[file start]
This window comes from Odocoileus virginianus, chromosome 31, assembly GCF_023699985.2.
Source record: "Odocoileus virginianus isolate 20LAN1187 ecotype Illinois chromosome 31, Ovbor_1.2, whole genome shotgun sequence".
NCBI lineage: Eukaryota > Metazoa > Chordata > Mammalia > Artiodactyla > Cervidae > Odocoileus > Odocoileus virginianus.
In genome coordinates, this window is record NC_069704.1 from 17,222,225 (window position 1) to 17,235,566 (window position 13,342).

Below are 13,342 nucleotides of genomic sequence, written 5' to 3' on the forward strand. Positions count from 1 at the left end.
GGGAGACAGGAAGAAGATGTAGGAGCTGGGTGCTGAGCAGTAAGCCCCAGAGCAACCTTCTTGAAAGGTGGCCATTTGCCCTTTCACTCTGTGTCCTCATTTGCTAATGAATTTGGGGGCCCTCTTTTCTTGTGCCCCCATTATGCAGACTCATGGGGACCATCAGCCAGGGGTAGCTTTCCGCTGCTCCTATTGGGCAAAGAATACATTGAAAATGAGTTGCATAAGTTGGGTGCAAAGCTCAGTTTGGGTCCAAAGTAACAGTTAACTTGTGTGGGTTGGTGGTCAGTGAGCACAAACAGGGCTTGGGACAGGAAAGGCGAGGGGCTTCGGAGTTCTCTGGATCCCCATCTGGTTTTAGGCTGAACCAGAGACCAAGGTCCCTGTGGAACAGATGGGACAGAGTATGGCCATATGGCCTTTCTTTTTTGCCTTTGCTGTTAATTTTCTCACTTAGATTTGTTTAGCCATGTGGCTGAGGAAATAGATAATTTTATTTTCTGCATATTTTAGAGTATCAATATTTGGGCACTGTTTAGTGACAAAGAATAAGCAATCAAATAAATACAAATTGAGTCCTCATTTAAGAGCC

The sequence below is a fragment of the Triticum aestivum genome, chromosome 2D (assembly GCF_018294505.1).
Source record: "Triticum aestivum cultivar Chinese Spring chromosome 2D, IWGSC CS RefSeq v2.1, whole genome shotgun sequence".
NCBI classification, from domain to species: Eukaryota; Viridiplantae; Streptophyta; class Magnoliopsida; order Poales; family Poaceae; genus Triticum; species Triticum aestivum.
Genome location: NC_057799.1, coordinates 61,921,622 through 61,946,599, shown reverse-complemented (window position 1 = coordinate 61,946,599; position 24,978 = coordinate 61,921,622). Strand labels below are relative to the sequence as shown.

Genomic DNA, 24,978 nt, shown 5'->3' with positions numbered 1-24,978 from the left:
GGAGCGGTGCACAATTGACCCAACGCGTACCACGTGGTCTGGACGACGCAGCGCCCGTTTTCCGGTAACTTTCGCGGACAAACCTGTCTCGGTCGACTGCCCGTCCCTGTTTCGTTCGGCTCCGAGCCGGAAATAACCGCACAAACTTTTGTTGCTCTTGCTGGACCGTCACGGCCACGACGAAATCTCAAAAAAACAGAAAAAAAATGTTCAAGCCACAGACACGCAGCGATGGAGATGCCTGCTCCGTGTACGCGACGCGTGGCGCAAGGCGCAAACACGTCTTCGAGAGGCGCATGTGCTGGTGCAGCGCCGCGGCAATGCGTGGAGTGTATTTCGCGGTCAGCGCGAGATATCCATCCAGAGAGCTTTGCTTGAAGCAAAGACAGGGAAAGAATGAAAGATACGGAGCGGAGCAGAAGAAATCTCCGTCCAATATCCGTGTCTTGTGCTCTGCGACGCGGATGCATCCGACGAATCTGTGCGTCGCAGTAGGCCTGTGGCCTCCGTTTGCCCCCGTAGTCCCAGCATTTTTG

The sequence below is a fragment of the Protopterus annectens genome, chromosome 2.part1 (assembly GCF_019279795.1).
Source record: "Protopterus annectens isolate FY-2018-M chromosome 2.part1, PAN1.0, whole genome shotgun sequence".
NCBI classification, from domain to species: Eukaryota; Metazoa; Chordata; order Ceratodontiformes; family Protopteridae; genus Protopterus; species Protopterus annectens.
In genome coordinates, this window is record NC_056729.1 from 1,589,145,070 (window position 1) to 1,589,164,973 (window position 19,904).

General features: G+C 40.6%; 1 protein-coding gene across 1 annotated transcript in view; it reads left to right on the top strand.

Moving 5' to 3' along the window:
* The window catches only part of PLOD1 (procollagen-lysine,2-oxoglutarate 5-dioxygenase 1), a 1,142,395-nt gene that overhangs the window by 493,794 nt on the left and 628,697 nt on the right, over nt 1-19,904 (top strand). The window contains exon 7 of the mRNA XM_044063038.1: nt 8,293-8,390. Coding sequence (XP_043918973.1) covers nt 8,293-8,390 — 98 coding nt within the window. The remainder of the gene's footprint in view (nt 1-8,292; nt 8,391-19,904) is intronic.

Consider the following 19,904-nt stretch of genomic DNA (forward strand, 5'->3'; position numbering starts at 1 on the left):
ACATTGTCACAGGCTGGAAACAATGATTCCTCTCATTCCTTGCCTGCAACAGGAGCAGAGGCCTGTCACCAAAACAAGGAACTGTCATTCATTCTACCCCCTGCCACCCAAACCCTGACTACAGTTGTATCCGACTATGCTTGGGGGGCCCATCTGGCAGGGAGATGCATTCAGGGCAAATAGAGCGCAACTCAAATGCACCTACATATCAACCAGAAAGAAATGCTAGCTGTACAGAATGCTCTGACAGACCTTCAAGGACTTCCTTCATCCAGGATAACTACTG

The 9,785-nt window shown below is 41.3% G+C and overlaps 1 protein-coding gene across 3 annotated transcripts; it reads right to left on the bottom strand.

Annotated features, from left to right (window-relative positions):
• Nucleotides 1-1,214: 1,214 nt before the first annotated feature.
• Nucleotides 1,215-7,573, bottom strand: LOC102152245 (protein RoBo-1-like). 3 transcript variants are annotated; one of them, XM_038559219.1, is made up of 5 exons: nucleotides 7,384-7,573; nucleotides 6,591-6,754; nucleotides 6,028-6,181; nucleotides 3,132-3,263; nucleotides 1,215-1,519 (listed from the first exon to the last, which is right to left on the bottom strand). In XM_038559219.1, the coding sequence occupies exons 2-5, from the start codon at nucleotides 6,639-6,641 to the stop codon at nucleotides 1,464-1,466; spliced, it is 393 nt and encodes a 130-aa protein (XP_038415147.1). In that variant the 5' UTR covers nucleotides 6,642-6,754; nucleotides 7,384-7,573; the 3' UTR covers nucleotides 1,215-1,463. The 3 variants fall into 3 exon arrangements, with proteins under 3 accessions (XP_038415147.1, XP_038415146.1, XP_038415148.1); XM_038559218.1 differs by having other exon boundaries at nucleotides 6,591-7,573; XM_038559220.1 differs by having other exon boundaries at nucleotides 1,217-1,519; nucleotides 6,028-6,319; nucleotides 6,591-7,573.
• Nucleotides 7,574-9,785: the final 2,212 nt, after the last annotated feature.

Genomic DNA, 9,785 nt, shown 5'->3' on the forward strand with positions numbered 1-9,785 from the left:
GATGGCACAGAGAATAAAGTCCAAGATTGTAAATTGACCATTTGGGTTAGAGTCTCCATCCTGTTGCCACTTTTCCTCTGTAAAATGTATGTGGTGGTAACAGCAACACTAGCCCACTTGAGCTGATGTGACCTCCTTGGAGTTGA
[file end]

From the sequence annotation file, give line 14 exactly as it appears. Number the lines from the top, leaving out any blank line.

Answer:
Source record: "Protopterus annectens isolate FY-2018-M chromosome 2.part1, PAN1.0, whole genome shotgun sequence".